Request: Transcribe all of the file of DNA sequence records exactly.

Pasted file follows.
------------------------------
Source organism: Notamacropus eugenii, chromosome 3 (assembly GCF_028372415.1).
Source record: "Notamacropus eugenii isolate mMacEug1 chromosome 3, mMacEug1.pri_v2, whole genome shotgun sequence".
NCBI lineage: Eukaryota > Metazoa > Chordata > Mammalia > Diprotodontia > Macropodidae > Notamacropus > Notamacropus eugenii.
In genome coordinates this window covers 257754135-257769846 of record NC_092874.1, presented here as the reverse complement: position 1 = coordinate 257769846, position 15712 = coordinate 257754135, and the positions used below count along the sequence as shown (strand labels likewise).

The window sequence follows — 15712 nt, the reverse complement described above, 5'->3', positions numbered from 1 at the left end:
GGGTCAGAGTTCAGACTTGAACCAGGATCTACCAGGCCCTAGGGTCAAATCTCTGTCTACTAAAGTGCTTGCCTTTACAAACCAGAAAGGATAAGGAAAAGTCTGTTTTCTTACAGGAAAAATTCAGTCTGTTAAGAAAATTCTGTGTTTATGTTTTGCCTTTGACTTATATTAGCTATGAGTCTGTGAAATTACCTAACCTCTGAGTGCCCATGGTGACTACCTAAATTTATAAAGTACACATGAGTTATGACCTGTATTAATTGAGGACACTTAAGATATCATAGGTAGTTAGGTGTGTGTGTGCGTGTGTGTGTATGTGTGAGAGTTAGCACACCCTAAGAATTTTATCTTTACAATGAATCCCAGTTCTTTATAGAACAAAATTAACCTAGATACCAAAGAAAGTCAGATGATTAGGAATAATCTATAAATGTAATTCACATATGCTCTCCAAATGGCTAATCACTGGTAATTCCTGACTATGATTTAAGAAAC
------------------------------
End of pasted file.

Source organism: Notamacropus eugenii, chromosome 3 (assembly GCF_028372415.1).
Source record: "Notamacropus eugenii isolate mMacEug1 chromosome 3, mMacEug1.pri_v2, whole genome shotgun sequence".
NCBI lineage: Eukaryota > Metazoa > Chordata > Mammalia > Diprotodontia > Macropodidae > Notamacropus > Notamacropus eugenii.
In genome coordinates this window covers 257754135-257769846 of record NC_092874.1, presented here as the reverse complement: position 1 = coordinate 257769846, position 15712 = coordinate 257754135, and the positions used below count along the sequence as shown (strand labels likewise).

The window sequence follows — 15712 nt, the reverse complement described above, 5'->3', positions numbered from 1 at the left end:
GGGTCAGAGTTCAGACTTGAACCAGGATCTACCAGGCCCTAGGGTCAAATCTCTGTCTACTAAAGTGCTTGCCTTTACAAACCAGAAAGGATAAGGAAAAGTCTGTTTTCTTACAGGAAAAATTCAGTCTGTTAAGAAAATTCTGTGTTTATGTTTTGCCTTTGACTTATATTAGCTATGAGTCTGTGAAATTACCTAACCTCTGAGTGCCCATGGTGACTACCTAAATTTATAAAGTACACATGAGTTATGACCTGTATTAATTGAGGACACTTAAGATATCATAGGTAGTTAGGTGTGTGTGTGCGTGTGTGTGTATGTGTGAGAGTTAGCACACCCTAAGAATTTTATCTTTACAATGAATCCCAGTTCTTTATAGAACAAAATTAACCTAGATACCAAAGAAAGTCAGATGATTAGGAATAATCTATAAATGTAATTCACATATGCTCTCCAAATGGCTAATCACTGGTAATTCCTGACTATGATTTAAGAAAC